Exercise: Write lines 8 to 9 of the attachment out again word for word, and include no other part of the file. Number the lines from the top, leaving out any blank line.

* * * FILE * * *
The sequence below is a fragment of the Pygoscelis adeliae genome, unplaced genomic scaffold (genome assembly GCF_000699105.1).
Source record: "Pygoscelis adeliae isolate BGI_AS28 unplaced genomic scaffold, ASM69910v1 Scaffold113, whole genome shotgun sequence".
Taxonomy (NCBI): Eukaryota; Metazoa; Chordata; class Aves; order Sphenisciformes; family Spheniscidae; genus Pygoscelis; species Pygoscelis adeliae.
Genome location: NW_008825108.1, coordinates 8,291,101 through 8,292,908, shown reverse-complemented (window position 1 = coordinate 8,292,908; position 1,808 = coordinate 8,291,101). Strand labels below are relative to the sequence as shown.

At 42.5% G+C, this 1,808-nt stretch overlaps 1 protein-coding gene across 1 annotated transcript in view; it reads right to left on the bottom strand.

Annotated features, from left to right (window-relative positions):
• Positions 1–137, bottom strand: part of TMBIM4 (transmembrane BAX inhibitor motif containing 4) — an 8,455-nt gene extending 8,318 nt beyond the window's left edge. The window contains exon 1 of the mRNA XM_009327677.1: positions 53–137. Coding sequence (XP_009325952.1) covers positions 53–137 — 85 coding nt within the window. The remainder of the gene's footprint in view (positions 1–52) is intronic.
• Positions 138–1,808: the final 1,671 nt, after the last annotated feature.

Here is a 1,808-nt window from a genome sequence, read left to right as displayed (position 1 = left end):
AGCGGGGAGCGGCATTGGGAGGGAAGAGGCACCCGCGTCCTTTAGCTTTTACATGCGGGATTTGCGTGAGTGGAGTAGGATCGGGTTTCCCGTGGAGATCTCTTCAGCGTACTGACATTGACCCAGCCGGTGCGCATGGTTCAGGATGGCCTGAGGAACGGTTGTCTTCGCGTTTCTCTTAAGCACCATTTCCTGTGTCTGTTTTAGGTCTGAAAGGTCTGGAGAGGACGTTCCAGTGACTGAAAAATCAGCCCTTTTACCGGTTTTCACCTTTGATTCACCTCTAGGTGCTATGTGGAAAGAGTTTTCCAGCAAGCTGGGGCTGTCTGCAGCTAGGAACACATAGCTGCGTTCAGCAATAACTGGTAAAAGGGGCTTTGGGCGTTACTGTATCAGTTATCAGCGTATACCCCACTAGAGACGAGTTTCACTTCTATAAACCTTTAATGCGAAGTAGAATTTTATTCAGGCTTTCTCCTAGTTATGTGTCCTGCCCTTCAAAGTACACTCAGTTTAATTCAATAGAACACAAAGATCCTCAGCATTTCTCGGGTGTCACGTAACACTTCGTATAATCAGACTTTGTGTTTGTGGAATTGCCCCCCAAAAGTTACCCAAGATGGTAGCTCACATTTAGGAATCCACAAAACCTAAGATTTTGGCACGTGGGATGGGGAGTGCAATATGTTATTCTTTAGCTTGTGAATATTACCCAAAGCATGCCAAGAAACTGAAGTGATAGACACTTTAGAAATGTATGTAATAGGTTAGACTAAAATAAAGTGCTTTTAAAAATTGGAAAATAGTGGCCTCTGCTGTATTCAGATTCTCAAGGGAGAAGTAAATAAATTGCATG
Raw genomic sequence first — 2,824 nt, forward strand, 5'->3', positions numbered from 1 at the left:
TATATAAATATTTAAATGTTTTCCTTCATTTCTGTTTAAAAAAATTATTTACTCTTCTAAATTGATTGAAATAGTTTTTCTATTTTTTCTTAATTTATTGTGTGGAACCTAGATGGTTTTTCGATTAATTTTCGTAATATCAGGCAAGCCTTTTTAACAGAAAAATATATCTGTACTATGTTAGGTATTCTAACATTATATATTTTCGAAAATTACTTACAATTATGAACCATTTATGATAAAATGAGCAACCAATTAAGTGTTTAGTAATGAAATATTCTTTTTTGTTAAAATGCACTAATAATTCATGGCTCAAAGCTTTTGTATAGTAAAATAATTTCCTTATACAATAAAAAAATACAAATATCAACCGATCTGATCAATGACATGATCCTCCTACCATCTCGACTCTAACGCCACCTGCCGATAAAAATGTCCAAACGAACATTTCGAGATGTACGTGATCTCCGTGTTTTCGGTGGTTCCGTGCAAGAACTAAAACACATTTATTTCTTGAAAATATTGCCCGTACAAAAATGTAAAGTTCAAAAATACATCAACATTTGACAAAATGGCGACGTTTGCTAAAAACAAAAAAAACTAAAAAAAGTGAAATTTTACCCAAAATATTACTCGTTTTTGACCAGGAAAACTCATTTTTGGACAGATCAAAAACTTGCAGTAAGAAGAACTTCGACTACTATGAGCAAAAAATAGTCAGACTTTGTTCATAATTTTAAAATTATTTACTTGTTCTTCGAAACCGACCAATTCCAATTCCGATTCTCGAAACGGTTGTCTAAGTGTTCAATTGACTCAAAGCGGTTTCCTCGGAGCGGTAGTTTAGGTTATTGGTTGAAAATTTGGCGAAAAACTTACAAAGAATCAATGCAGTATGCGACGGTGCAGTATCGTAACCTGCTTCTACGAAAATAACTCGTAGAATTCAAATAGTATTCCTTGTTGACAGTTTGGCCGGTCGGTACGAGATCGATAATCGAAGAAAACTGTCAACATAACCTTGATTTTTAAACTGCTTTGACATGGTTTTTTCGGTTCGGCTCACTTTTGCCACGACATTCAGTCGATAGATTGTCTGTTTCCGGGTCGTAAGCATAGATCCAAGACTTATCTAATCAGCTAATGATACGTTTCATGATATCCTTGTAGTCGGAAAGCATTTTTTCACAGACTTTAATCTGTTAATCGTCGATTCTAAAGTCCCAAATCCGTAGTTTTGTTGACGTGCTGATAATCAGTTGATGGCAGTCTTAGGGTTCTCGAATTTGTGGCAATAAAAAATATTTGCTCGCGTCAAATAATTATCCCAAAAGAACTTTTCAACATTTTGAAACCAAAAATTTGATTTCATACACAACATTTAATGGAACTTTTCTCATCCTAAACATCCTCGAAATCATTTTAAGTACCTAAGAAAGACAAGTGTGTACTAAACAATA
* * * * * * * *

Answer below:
• Positions 138–1,808: the final 1,671 nt, after the last annotated feature.

Here is a 1,808-nt window from a genome sequence, read left to right as displayed (position 1 = left end):